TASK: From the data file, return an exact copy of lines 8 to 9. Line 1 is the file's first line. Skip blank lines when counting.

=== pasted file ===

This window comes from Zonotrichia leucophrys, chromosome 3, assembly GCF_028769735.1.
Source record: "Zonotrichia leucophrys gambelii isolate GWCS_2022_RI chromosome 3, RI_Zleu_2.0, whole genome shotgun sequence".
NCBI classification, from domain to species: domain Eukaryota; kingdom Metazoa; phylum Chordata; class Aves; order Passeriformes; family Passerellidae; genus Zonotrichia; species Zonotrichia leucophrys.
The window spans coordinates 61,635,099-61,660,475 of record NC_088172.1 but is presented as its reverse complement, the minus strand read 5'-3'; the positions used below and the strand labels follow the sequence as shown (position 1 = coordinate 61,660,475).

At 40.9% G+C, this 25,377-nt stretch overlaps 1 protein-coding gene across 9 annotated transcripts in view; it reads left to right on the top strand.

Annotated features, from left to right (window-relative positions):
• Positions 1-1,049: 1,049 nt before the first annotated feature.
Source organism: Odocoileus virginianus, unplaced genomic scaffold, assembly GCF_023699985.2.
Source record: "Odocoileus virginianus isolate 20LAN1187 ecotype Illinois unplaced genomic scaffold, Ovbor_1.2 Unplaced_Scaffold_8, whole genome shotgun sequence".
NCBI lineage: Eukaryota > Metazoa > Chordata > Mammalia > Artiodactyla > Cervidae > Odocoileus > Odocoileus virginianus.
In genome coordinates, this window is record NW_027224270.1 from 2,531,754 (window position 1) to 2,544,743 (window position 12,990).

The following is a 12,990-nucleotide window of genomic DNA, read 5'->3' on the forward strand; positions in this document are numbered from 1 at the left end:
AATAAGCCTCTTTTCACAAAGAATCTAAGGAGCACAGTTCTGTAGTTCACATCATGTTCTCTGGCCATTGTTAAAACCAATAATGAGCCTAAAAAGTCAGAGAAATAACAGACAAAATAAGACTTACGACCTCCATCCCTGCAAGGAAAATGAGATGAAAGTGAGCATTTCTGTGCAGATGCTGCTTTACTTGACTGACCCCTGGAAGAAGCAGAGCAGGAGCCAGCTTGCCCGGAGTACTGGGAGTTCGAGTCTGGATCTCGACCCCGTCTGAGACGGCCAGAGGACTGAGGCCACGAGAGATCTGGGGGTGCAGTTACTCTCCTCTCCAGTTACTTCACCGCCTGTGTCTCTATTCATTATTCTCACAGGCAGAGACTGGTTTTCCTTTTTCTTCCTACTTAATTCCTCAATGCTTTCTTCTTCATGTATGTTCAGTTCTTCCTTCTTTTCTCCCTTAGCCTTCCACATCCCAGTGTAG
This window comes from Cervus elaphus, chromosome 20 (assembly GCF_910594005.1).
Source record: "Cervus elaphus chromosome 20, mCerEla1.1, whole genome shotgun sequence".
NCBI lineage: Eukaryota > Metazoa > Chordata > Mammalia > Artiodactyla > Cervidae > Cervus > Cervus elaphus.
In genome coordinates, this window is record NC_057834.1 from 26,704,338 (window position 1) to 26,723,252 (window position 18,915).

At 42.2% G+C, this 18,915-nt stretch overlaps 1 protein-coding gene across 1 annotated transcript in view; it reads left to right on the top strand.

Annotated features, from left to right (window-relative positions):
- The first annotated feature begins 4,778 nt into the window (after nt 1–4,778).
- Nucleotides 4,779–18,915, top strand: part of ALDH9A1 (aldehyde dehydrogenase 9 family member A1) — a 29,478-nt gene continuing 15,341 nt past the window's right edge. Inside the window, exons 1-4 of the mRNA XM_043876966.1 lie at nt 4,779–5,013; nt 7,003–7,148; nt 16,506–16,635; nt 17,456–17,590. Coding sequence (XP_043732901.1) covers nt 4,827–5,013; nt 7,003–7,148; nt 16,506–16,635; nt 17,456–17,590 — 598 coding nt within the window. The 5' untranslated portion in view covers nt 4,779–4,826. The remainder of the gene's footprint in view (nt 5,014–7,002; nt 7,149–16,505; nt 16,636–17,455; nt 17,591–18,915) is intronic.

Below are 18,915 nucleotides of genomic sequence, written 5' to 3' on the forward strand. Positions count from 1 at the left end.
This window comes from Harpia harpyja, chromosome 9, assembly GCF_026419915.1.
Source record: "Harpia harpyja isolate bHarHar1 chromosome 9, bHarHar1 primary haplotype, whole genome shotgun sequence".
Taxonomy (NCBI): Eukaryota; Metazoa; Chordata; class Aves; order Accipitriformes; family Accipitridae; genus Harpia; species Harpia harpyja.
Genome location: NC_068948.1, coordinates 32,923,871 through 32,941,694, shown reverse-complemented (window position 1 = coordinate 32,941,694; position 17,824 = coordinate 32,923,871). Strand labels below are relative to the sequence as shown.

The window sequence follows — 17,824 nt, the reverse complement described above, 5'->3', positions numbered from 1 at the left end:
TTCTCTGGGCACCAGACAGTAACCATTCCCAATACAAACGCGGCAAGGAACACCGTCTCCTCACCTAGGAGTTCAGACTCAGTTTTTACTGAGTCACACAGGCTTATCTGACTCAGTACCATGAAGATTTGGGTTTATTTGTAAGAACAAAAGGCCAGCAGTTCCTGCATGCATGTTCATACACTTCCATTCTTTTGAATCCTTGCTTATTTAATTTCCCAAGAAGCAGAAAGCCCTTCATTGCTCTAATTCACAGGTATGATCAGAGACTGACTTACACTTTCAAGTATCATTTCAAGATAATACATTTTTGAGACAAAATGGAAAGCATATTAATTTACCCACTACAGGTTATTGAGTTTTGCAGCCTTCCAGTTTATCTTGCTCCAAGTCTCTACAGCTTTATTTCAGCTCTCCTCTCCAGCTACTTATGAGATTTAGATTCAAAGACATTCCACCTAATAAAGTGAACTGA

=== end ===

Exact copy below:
Source organism: Odocoileus virginianus, unplaced genomic scaffold, assembly GCF_023699985.2.
Source record: "Odocoileus virginianus isolate 20LAN1187 ecotype Illinois unplaced genomic scaffold, Ovbor_1.2 Unplaced_Scaffold_8, whole genome shotgun sequence".